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A Behavioral Challenge

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The power of positive consequences…

I’ve been running a lot more during the COVID shutdowns, and am following a training program to continue to challenge myself and keep from getting bored. This program has me running more frequently and running more miles each time, in a way that gradually builds over the weeks.

As I’m running more, I’m naturally seeing more people on the streets and the trails and I’ve found it interesting how supportive people are as they are walking and you run by them.

On the trails I passed a family all on bikes with very young kids, maybe 4 or 5 yrs old pushing their bikes up a steep dirt hill. As I passed, the mother said “Great job!” and both kids started yelling, “You can do it! Keep going!” It was adorable.

On another occasion on my street, soon after I finished my run, a neighbor walking her dog said “You look like you’re on the other side of a run, great work, I’m jealous!”

It got me thinking about how powerful just a few kind words can be, and how we often miss opportunities to use our words to help others feel a little boost.

I know from teaching behavioral science for many years now that some people may have a strong reaction to hearing my story and will start to wonder:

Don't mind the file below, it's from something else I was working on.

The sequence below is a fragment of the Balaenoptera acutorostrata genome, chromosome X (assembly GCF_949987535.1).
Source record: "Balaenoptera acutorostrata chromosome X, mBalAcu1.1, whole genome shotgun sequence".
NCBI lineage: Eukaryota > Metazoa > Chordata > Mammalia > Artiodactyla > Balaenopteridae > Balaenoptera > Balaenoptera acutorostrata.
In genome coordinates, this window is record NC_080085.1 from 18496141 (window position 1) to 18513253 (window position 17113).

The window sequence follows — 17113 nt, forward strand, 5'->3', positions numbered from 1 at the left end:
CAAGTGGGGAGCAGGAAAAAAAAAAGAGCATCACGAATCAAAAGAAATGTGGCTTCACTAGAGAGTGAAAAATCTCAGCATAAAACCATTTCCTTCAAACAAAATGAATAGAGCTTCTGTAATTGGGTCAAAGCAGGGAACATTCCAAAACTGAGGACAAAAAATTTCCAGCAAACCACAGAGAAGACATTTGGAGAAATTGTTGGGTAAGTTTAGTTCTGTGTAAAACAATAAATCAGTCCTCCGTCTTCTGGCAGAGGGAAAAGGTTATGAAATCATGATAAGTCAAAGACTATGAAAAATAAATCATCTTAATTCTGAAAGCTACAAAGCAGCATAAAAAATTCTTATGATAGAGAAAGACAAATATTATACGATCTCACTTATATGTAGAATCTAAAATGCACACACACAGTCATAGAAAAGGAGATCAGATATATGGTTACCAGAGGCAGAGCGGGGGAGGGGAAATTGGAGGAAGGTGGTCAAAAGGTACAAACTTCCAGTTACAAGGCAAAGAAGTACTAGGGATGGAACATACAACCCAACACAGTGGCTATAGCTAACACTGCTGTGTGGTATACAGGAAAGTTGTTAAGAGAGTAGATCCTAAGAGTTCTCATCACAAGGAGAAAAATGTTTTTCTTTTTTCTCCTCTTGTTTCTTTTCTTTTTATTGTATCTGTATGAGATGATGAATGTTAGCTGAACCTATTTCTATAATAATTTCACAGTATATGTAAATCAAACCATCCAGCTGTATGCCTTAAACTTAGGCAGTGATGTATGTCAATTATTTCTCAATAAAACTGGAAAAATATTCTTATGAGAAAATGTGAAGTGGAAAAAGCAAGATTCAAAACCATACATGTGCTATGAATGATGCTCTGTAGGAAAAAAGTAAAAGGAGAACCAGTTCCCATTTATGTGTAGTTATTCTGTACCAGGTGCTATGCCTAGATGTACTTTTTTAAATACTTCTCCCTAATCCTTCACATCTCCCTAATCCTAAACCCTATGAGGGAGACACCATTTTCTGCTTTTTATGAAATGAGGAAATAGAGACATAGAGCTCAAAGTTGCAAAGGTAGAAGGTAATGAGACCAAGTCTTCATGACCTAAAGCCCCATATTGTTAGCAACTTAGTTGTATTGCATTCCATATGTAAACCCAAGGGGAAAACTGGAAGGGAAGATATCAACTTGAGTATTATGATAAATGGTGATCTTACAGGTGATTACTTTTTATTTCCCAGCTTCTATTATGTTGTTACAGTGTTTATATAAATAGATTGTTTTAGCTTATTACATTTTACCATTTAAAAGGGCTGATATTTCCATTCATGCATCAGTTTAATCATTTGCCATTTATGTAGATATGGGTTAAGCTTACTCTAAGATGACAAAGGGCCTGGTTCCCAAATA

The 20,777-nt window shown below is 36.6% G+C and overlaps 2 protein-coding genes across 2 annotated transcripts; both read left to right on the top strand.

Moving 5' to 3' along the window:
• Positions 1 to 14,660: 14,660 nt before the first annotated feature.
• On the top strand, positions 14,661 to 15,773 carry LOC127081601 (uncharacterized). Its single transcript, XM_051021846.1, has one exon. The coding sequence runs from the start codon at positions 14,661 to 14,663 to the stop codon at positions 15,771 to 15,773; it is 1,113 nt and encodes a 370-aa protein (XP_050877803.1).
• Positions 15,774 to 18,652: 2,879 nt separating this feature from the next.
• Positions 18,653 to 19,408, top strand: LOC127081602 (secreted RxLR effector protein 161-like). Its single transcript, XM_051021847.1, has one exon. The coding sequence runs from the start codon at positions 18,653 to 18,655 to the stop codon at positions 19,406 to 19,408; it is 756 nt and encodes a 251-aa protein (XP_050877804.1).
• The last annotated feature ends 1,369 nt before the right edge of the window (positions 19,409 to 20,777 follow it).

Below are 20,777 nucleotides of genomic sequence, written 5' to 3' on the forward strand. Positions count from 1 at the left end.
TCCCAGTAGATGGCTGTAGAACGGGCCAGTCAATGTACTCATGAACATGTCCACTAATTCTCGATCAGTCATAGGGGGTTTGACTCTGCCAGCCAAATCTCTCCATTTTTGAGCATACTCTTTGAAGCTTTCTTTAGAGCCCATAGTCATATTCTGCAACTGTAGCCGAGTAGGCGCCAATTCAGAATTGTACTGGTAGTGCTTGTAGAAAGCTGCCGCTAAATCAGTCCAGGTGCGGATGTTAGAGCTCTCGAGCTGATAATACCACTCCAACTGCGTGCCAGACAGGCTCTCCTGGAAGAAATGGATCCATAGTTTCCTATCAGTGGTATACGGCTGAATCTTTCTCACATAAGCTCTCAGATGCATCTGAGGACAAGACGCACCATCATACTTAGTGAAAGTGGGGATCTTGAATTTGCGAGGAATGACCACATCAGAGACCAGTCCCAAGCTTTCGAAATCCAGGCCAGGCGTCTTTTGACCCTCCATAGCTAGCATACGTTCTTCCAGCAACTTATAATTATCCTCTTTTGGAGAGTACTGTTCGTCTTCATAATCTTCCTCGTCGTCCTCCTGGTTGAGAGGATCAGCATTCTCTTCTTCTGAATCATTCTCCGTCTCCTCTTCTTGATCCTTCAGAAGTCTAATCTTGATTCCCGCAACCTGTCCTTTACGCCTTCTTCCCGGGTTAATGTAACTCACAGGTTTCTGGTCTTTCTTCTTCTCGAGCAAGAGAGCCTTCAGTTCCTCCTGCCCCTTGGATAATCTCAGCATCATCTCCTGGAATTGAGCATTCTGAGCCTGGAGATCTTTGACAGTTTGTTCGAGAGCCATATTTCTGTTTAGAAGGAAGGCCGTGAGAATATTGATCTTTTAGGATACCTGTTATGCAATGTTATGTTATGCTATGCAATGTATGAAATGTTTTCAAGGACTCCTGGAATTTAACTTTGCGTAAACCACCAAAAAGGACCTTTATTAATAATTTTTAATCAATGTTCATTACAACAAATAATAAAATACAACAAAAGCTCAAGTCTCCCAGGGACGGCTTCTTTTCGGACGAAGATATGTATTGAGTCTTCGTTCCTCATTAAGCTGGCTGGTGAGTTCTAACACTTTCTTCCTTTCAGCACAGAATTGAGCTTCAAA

Are you saying you’re running so you can get praise from people?
…Isn’t the feeling that you’re doing something good for your health enough to motivate you?
and, Are you going to tell me that I need to start talking to people now? C’mon. I’m busy enough.

My thoughts on this are pretty simple:

    • We know that praise can help to encourage behavior in others
    • We know that receiving praise or even kind words can encourage our own behavior
    • It doesn’t cost anything at all
    • The time requirement is very low
    • It takes very little creativity to say something to someone that they’ll remember

The benefits of expressing gratitude and praise are well studied, and can fill books. Yes, we know that praise and hearing gratitude statements can change behavior. That’s pretty obvious.

However, one impact we often don’t think about is on self well being. Research in Positive Psychology has shown that delivering a praise or gratitude statement has a positive effect on the self well being of the person who makes the statement. That’s right. It’s good for them, but it’s also good for you when you deliver praise or express your gratitude.

If you’d like to read more about this concept, one of my colleagues Dr. Scott Geller (the creator of Actively Caring for People) published a short article on the power of positive consequences here.
 
So, I’m sharing this as a challenge to you to be on the lookout for someone doing something good around your house, in your community, or in your organization, and say something to them that shows your gratitude.

You don’t have to cry. You don’t have to hug or even show your feelings (if that’s uncomfortable to you). Just say something genuine and kind…and see what happens.
 
If you’d like to learn more about how to encourage these behaviors in your own organization to deliver amazing business results, contact me here.

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